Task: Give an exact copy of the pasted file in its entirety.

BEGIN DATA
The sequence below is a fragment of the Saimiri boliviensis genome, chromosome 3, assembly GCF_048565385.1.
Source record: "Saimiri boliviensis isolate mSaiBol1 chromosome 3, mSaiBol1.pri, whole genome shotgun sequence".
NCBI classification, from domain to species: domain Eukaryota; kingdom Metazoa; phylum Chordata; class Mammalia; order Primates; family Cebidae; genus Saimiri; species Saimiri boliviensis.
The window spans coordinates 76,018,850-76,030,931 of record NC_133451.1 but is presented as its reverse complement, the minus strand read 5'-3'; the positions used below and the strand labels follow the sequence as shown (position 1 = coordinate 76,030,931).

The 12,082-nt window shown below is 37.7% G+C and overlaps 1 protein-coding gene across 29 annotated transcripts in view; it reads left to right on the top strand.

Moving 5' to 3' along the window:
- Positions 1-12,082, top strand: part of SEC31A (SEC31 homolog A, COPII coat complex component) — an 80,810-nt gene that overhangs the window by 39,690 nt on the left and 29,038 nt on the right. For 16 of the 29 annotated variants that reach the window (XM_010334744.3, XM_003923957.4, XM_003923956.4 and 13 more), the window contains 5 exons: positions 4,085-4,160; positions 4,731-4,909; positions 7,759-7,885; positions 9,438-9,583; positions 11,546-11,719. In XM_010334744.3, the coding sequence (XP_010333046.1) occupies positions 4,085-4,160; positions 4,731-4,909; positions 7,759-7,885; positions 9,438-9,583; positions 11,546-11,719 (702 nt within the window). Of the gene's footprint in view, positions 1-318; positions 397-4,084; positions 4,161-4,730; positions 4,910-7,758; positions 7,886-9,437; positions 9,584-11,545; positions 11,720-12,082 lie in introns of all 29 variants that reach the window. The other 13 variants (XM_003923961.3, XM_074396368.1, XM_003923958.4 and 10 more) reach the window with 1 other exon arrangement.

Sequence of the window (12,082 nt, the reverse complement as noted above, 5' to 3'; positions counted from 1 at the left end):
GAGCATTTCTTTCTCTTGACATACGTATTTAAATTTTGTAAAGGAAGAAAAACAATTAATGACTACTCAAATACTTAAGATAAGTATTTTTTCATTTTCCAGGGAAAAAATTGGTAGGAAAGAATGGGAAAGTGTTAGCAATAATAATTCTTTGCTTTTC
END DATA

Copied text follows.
The sequence below is a fragment of the Saimiri boliviensis genome, chromosome 3, assembly GCF_048565385.1.
Source record: "Saimiri boliviensis isolate mSaiBol1 chromosome 3, mSaiBol1.pri, whole genome shotgun sequence".
NCBI classification, from domain to species: domain Eukaryota; kingdom Metazoa; phylum Chordata; class Mammalia; order Primates; family Cebidae; genus Saimiri; species Saimiri boliviensis.
The window spans coordinates 76,018,850-76,030,931 of record NC_133451.1 but is presented as its reverse complement, the minus strand read 5'-3'; the positions used below and the strand labels follow the sequence as shown (position 1 = coordinate 76,030,931).

The 12,082-nt window shown below is 37.7% G+C and overlaps 1 protein-coding gene across 29 annotated transcripts in view; it reads left to right on the top strand.

Moving 5' to 3' along the window:
- Positions 1-12,082, top strand: part of SEC31A (SEC31 homolog A, COPII coat complex component) — an 80,810-nt gene that overhangs the window by 39,690 nt on the left and 29,038 nt on the right. For 16 of the 29 annotated variants that reach the window (XM_010334744.3, XM_003923957.4, XM_003923956.4 and 13 more), the window contains 5 exons: positions 4,085-4,160; positions 4,731-4,909; positions 7,759-7,885; positions 9,438-9,583; positions 11,546-11,719. In XM_010334744.3, the coding sequence (XP_010333046.1) occupies positions 4,085-4,160; positions 4,731-4,909; positions 7,759-7,885; positions 9,438-9,583; positions 11,546-11,719 (702 nt within the window). Of the gene's footprint in view, positions 1-318; positions 397-4,084; positions 4,161-4,730; positions 4,910-7,758; positions 7,886-9,437; positions 9,584-11,545; positions 11,720-12,082 lie in introns of all 29 variants that reach the window. The other 13 variants (XM_003923961.3, XM_074396368.1, XM_003923958.4 and 10 more) reach the window with 1 other exon arrangement.

Sequence of the window (12,082 nt, the reverse complement as noted above, 5' to 3'; positions counted from 1 at the left end):
GAGCATTTCTTTCTCTTGACATACGTATTTAAATTTTGTAAAGGAAGAAAAACAATTAATGACTACTCAAATACTTAAGATAAGTATTTTTTCATTTTCCAGGGAAAAAATTGGTAGGAAAGAATGGGAAAGTGTTAGCAATAATAATTCTTTGCTTTTC